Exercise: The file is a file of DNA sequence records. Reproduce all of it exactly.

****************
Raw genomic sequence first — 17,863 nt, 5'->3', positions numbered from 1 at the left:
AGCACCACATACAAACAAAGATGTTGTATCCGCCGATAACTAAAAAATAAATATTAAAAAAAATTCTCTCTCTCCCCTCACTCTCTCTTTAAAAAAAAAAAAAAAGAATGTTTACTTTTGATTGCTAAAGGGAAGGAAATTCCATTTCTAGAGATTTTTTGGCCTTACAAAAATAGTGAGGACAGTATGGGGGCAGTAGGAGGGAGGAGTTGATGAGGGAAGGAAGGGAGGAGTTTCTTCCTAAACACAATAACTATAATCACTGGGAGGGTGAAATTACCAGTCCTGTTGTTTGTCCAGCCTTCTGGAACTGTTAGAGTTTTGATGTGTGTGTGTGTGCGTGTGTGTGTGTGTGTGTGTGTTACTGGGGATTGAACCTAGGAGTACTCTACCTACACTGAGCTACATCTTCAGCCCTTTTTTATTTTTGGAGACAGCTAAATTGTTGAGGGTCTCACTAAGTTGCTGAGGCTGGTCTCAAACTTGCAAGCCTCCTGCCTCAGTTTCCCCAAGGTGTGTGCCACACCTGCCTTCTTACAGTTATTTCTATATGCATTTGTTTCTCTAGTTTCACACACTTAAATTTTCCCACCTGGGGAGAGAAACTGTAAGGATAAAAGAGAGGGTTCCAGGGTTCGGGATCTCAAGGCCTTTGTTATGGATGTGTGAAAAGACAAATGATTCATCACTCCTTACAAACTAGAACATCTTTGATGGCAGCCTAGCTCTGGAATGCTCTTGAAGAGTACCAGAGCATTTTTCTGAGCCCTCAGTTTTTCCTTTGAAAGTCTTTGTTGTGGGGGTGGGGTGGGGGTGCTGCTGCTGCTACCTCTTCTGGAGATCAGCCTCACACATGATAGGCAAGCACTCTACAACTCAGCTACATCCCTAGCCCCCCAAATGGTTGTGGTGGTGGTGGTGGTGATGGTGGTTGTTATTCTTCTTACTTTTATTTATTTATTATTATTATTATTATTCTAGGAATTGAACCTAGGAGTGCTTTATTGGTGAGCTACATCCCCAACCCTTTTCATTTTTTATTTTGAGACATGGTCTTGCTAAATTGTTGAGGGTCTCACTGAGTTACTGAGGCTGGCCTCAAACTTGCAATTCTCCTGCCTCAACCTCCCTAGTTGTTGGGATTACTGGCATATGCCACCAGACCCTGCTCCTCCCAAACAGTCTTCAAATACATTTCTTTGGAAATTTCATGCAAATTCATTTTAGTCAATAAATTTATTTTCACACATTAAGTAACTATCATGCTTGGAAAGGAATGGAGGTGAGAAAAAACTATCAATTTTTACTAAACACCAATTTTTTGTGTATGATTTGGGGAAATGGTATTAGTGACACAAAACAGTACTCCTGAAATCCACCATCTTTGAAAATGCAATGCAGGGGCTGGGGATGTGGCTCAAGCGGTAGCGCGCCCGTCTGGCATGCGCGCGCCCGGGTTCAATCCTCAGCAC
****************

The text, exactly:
Raw genomic sequence first — 17,863 nt, 5'->3', positions numbered from 1 at the left:
AGCACCACATACAAACAAAGATGTTGTATCCGCCGATAACTAAAAAATAAATATTAAAAAAAATTCTCTCTCTCCCCTCACTCTCTCTTTAAAAAAAAAAAAAAAGAATGTTTACTTTTGATTGCTAAAGGGAAGGAAATTCCATTTCTAGAGATTTTTTGGCCTTACAAAAATAGTGAGGACAGTATGGGGGCAGTAGGAGGGAGGAGTTGATGAGGGAAGGAAGGGAGGAGTTTCTTCCTAAACACAATAACTATAATCACTGGGAGGGTGAAATTACCAGTCCTGTTGTTTGTCCAGCCTTCTGGAACTGTTAGAGTTTTGATGTGTGTGTGTGTGCGTGTGTGTGTGTGTGTGTGTGTTACTGGGGATTGAACCTAGGAGTACTCTACCTACACTGAGCTACATCTTCAGCCCTTTTTTATTTTTGGAGACAGCTAAATTGTTGAGGGTCTCACTAAGTTGCTGAGGCTGGTCTCAAACTTGCAAGCCTCCTGCCTCAGTTTCCCCAAGGTGTGTGCCACACCTGCCTTCTTACAGTTATTTCTATATGCATTTGTTTCTCTAGTTTCACACACTTAAATTTTCCCACCTGGGGAGAGAAACTGTAAGGATAAAAGAGAGGGTTCCAGGGTTCGGGATCTCAAGGCCTTTGTTATGGATGTGTGAAAAGACAAATGATTCATCACTCCTTACAAACTAGAACATCTTTGATGGCAGCCTAGCTCTGGAATGCTCTTGAAGAGTACCAGAGCATTTTTCTGAGCCCTCAGTTTTTCCTTTGAAAGTCTTTGTTGTGGGGGTGGGGTGGGGGTGCTGCTGCTGCTACCTCTTCTGGAGATCAGCCTCACACATGATAGGCAAGCACTCTACAACTCAGCTACATCCCTAGCCCCCCAAATGGTTGTGGTGGTGGTGGTGGTGATGGTGGTTGTTATTCTTCTTACTTTTATTTATTTATTATTATTATTATTATTCTAGGAATTGAACCTAGGAGTGCTTTATTGGTGAGCTACATCCCCAACCCTTTTCATTTTTTATTTTGAGACATGGTCTTGCTAAATTGTTGAGGGTCTCACTGAGTTACTGAGGCTGGCCTCAAACTTGCAATTCTCCTGCCTCAACCTCCCTAGTTGTTGGGATTACTGGCATATGCCACCAGACCCTGCTCCTCCCAAACAGTCTTCAAATACATTTCTTTGGAAATTTCATGCAAATTCATTTTAGTCAATAAATTTATTTTCACACATTAAGTAACTATCATGCTTGGAAAGGAATGGAGGTGAGAAAAAACTATCAATTTTTACTAAACACCAATTTTTTGTGTATGATTTGGGGAAATGGTATTAGTGACACAAAACAGTACTCCTGAAATCCACCATCTTTGAAAATGCAATGCAGGGGCTGGGGATGTGGCTCAAGCGGTAGCGCGCCCGTCTGGCATGCGCGCGCCCGGGTTCAATCCTCAGCAC